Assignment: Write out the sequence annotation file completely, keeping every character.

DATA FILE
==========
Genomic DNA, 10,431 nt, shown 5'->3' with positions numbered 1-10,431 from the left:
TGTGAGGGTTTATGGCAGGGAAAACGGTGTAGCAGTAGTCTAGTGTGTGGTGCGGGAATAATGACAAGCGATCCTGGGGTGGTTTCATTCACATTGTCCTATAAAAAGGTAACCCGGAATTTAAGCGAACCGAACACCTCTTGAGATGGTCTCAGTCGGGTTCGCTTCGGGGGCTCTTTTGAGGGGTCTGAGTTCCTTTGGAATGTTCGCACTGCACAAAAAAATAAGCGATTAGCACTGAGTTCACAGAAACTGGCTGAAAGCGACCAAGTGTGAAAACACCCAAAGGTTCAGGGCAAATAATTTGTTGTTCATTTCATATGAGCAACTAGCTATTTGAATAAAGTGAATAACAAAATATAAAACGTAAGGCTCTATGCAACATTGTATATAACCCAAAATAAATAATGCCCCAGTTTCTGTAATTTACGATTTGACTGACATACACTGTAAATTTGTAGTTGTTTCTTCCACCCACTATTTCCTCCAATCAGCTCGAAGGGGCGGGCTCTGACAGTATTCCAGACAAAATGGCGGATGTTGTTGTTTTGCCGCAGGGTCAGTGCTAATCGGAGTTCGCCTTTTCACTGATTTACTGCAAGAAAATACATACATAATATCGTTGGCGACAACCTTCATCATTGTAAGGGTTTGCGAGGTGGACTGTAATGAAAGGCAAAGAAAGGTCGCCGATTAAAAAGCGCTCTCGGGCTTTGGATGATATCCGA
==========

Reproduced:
Genomic DNA, 10,431 nt, shown 5'->3' with positions numbered 1-10,431 from the left:
TGTGAGGGTTTATGGCAGGGAAAACGGTGTAGCAGTAGTCTAGTGTGTGGTGCGGGAATAATGACAAGCGATCCTGGGGTGGTTTCATTCACATTGTCCTATAAAAAGGTAACCCGGAATTTAAGCGAACCGAACACCTCTTGAGATGGTCTCAGTCGGGTTCGCTTCGGGGGCTCTTTTGAGGGGTCTGAGTTCCTTTGGAATGTTCGCACTGCACAAAAAAATAAGCGATTAGCACTGAGTTCACAGAAACTGGCTGAAAGCGACCAAGTGTGAAAACACCCAAAGGTTCAGGGCAAATAATTTGTTGTTCATTTCATATGAGCAACTAGCTATTTGAATAAAGTGAATAACAAAATATAAAACGTAAGGCTCTATGCAACATTGTATATAACCCAAAATAAATAATGCCCCAGTTTCTGTAATTTACGATTTGACTGACATACACTGTAAATTTGTAGTTGTTTCTTCCACCCACTATTTCCTCCAATCAGCTCGAAGGGGCGGGCTCTGACAGTATTCCAGACAAAATGGCGGATGTTGTTGTTTTGCCGCAGGGTCAGTGCTAATCGGAGTTCGCCTTTTCACTGATTTACTGCAAGAAAATACATACATAATATCGTTGGCGACAACCTTCATCATTGTAAGGGTTTGCGAGGTGGACTGTAATGAAAGGCAAAGAAAGGTCGCCGATTAAAAAGCGCTCTCGGGCTTTGGATGATATCCGA